Thomas Kuhn 7/18/1922- 6/17/1996

  • Early life

    Thomas Kuhn was born July 18 1922 in Cincinnati Ohio. His father Samuel Kuhn was an industrial engineer, a graduate from Harvard, and he fought in World War 1. His mother Minette Kuhn was born into wealth from her family in New York. She is a graduate from Vassar Collage, wrote articles for progressive organizations for free, and worked as an editor.
  • Education

    Education
    Kindergarten to fifth grade,Thomas attended a private school named Lincoln School in Manhattan, New York. From sixth to ninth grade, Thomas attended another private school named Hessian Hills School in a small town called Croton on Hudson. For tenth grade he moved again to another private school named Solebury school in Solebury Pennsylvania. The last school he attended as a high school student was Taft School a private boarding school in Watertown Connecticut.
  • Harvard

    Thomas Kuhn was an straight A student and was admitted into Harvard, he chose to major in Physics. He struggled a bit the beginning of his freshman year by making C's on his exams. Kuhn took some advice from his professor and by the end of his freshman year, his C's became A's. During his sophomore year he decided to put a rush on his education. In 1943, he graduated with a BS in Physics. After the war he returned back to Harvard and received his Masters in Physics and doctorates in 1949.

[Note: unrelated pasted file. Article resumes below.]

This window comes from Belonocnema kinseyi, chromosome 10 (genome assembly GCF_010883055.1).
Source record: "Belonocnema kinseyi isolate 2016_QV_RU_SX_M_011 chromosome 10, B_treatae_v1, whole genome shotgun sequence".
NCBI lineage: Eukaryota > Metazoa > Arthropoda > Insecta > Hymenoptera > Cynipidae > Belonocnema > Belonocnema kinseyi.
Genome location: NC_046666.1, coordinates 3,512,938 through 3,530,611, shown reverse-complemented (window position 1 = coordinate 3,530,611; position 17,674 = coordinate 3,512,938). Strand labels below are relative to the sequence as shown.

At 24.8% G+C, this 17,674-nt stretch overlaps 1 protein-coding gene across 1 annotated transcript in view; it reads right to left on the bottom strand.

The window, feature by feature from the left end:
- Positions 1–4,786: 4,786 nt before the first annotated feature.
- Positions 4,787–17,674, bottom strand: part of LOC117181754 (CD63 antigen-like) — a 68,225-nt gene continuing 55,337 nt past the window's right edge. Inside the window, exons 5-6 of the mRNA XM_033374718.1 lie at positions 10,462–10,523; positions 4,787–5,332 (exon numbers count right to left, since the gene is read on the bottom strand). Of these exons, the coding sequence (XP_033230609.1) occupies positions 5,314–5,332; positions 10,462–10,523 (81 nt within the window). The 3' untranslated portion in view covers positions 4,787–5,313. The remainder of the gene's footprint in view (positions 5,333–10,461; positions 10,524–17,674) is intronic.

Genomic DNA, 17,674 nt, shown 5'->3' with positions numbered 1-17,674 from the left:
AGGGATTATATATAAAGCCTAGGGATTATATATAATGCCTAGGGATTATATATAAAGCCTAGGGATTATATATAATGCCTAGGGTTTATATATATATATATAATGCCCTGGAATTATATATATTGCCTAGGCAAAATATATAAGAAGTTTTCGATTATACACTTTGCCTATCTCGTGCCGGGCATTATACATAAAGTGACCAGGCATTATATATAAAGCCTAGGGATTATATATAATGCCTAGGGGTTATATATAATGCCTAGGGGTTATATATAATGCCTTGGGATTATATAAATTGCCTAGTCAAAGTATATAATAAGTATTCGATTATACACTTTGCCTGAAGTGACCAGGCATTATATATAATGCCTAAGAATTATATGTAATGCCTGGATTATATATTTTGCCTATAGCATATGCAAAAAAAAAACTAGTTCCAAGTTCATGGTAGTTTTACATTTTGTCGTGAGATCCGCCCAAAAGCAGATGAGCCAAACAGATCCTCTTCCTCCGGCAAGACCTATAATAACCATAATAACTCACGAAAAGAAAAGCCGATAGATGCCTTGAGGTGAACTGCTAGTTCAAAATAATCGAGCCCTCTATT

• The Paradigm Shift

    The Paradigm Shift
    In 1962 Thomas Kuhn presented his notion of a paradigm shift in his most influential book, Thomas S. Kuhn, The Structure of scientific Revolutions (1962). The book is about the history of science and it's publication was a huge mark on scientific history. https://youtu.be/oI7qocMDsXM
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    Impact

    In 1964, he moved to Princeton University and became a Professor of Philosophy and History of Science. In 1979, he became a Professor of Philosophy at the Massachusetts Institute of Technology (MIT). He retired from MIT in 1991. In 1996 he died of cancer on June 17 in Cambridge, Massachusetts. His work and impact he had on scientific history will never go unnoticed and he will always be remembered.